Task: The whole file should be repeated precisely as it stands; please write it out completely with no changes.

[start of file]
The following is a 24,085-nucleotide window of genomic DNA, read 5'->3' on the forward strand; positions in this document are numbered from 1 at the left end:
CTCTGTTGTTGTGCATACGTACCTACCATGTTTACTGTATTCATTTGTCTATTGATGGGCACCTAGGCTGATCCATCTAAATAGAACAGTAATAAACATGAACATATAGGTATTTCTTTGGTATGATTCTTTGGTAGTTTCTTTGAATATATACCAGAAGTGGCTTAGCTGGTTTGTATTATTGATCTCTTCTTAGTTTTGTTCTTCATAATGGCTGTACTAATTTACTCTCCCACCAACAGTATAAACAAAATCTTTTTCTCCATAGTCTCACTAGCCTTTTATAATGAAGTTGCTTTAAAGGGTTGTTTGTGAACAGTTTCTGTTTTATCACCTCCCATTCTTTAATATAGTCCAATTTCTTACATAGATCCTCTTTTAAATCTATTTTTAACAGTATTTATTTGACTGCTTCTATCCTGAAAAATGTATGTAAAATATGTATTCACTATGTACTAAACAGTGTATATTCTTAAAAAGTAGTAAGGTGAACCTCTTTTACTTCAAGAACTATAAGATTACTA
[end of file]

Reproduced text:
The following is a 24,085-nucleotide window of genomic DNA, read 5'->3' on the forward strand; positions in this document are numbered from 1 at the left end:
CTCTGTTGTTGTGCATACGTACCTACCATGTTTACTGTATTCATTTGTCTATTGATGGGCACCTAGGCTGATCCATCTAAATAGAACAGTAATAAACATGAACATATAGGTATTTCTTTGGTATGATTCTTTGGTAGTTTCTTTGAATATATACCAGAAGTGGCTTAGCTGGTTTGTATTATTGATCTCTTCTTAGTTTTGTTCTTCATAATGGCTGTACTAATTTACTCTCCCACCAACAGTATAAACAAAATCTTTTTCTCCATAGTCTCACTAGCCTTTTATAATGAAGTTGCTTTAAAGGGTTGTTTGTGAACAGTTTCTGTTTTATCACCTCCCATTCTTTAATATAGTCCAATTTCTTACATAGATCCTCTTTTAAATCTATTTTTAACAGTATTTATTTGACTGCTTCTATCCTGAAAAATGTATGTAAAATATGTATTCACTATGTACTAAACAGTGTATATTCTTAAAAAGTAGTAAGGTGAACCTCTTTTACTTCAAGAACTATAAGATTACTA